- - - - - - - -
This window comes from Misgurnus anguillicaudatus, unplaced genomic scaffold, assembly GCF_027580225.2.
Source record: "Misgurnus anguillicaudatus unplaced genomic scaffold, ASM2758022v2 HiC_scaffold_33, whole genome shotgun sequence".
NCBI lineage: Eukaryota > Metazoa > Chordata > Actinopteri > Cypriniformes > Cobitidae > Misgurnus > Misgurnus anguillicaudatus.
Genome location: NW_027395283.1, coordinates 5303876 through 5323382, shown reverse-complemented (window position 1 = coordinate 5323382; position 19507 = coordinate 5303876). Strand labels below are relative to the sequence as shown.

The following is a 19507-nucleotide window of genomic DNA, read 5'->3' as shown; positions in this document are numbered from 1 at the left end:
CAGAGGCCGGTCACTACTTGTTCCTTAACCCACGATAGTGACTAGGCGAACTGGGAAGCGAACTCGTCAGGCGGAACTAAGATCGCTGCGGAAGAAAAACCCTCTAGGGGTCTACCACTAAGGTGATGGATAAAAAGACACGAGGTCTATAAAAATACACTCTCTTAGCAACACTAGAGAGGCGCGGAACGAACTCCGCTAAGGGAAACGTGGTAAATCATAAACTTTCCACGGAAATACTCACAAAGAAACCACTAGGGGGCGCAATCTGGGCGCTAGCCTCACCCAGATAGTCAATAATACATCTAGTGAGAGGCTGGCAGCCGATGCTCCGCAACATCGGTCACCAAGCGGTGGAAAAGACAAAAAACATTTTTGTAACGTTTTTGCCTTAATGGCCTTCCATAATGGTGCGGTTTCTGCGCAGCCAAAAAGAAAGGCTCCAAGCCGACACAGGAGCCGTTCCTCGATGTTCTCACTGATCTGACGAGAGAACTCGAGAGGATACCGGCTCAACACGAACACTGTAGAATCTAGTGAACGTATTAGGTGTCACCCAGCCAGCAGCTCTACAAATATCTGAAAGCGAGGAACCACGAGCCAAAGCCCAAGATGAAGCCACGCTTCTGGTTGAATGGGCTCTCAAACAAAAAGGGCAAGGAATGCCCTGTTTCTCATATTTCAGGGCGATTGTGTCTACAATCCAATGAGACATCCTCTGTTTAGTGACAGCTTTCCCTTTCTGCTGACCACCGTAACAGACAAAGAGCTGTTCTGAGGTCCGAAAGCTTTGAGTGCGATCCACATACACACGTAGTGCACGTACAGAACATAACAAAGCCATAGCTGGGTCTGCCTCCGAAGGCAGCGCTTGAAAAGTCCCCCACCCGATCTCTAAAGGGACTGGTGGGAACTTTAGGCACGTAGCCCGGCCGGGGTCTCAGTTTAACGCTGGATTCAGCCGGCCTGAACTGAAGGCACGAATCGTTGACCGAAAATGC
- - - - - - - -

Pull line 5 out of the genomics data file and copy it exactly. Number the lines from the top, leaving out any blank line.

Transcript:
The following is a 19507-nucleotide window of genomic DNA, read 5'->3' as shown; positions in this document are numbered from 1 at the left end: